.According to MANA,At these levels, Iran has exceeded its stated objective of increasing its oil exports by 500,000 bpd in 2016, and also topped market expectations.
China maintained its top position as the largest customer with 39% of Iran’s oil exports in April, and India was the second largest buyer at around 14% although its purchases eased from March levels.
Japan accounted for 13% of Iran’s oil exports, France was at 9% and South Korea at 7.5%. Other buyers of note were Turkey, Singapore, Greece and Spain.
According to Iranian oil ministry officials, oil production levels have already risen to 3.5m bpd in April from less than 2.9m bpd at the start of this year as key oilfields raised production.
They project an oil production target of 4.0m bpd by March 2017 that will include restarting oilfields that were shut, as well as enhanced oil recovery at existing ones.
National Iranian Oil Co’s main oilfields of Ahvaz, Gachsaran and Marun have oil production in excess of 300,000 bpd.
Company executives have indicated that there is production and export upside from the smaller Soroosh-Nowruz and Doroud oilfields for immediate spot market sales.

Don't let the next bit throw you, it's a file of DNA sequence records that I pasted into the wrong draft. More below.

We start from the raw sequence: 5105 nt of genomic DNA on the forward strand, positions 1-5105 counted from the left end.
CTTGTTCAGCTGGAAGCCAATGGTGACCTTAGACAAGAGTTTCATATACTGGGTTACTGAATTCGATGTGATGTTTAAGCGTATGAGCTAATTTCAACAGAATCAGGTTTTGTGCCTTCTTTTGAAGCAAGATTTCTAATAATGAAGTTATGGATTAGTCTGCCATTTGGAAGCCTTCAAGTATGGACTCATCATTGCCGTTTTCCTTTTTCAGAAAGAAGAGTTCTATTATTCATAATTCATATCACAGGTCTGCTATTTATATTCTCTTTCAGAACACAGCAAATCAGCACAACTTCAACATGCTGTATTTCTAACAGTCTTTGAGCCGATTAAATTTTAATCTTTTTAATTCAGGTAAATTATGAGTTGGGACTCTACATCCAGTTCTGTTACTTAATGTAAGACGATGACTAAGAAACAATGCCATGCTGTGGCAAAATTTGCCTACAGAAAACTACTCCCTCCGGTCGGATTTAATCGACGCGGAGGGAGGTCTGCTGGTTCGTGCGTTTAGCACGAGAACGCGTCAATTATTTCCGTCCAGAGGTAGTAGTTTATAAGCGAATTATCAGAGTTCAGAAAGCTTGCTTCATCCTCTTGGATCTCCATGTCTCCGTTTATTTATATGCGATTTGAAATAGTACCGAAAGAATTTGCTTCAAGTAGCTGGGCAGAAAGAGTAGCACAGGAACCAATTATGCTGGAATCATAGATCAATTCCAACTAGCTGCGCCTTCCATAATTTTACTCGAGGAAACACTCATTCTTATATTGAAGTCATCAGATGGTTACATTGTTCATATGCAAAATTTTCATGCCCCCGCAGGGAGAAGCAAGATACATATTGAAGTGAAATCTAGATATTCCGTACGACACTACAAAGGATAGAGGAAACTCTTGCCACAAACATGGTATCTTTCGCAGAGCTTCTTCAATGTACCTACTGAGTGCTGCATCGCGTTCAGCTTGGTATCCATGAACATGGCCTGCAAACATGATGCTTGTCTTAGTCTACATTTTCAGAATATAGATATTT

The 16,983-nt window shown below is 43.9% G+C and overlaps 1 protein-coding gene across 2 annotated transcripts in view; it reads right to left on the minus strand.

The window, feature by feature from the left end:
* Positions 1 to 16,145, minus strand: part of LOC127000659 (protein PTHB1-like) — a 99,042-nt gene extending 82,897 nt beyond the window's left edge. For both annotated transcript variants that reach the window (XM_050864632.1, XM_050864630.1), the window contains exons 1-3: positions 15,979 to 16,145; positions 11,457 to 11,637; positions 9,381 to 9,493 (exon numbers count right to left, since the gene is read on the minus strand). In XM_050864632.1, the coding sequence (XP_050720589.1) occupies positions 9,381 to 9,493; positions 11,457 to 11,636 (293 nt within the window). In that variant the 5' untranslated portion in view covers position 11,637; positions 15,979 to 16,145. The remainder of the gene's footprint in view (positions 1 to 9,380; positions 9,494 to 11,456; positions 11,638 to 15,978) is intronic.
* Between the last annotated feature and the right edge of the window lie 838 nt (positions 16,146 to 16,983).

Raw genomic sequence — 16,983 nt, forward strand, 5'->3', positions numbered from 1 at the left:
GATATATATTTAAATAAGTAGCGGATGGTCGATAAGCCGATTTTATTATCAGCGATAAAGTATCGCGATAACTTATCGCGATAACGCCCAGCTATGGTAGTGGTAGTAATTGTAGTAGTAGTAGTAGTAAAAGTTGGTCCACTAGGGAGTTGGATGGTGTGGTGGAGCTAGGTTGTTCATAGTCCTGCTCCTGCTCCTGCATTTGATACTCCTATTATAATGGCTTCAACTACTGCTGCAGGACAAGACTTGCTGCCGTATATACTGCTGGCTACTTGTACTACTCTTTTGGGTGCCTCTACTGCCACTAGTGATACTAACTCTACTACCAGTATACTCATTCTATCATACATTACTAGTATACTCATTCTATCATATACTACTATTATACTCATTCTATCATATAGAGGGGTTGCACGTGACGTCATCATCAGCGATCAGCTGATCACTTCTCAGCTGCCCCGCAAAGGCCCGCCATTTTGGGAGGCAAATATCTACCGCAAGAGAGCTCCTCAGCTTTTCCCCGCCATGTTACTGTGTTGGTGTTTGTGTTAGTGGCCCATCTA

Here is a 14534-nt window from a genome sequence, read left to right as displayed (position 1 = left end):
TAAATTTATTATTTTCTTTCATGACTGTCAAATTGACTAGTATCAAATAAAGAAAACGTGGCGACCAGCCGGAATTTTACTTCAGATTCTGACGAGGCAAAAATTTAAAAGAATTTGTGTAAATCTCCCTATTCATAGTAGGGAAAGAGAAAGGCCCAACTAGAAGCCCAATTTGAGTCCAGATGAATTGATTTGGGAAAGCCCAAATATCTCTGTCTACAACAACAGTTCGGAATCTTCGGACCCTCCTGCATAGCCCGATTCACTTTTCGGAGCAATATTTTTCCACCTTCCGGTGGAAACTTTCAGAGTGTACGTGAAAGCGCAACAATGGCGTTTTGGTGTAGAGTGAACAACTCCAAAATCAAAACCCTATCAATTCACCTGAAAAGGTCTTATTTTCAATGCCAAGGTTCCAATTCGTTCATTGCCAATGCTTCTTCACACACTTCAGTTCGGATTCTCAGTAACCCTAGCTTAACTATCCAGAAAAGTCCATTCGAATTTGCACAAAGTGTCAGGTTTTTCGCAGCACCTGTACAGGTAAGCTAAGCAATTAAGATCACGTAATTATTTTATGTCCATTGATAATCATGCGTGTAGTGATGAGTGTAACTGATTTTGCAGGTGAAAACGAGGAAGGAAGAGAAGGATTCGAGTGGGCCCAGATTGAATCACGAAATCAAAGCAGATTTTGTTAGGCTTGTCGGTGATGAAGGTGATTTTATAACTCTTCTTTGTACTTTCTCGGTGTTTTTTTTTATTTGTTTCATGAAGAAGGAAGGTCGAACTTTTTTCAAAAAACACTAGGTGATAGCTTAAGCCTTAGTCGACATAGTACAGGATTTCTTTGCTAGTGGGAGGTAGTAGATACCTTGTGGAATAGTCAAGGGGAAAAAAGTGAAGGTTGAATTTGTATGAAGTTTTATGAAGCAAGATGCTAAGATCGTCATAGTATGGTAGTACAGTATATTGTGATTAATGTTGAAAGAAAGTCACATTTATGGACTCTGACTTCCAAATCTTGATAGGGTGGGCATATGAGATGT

In 2011, prior to sanctions, Iran exported 2.6m bpd of crude and condensates.
However, NITC’s remaining 17 suezmax and aframax vessels are actively trading on domestic and international routes.
Out of these, 22 were VLCCs, with 10 VLCCs headed to Chinese ports, five to Japan and the remainder to France, India and South Korea.
Latest loadings included the Japan-flagged VLCC Isuzugawa, which loaded at Kharg Island on May 4 for discharge at Chiba in Japan, Euronav’s France-flagged VLCC Sara, which loaded at Kharg Island on May 4 for discharge at Le Havre in France, and NITC’s VLCC Serena, which loaded at Kharg Island on May 1 for delivery in South Korea.
The bulk of NITC’s vessels in floating storage are at Asaluyeh Terminal and hence believed to be carrying mostly condensates.
In mid-April, the International Group said its members were able to provide P&I cover to members who wish to trade to and from Iran as a result of the lifting of sanctions on January 16.
Additionally, the Panama Maritime Authority has confirmed with Lloyd’s List that it can accept vessels and ownership companies from Iran, and had issued a circular to this effect as early as January this year.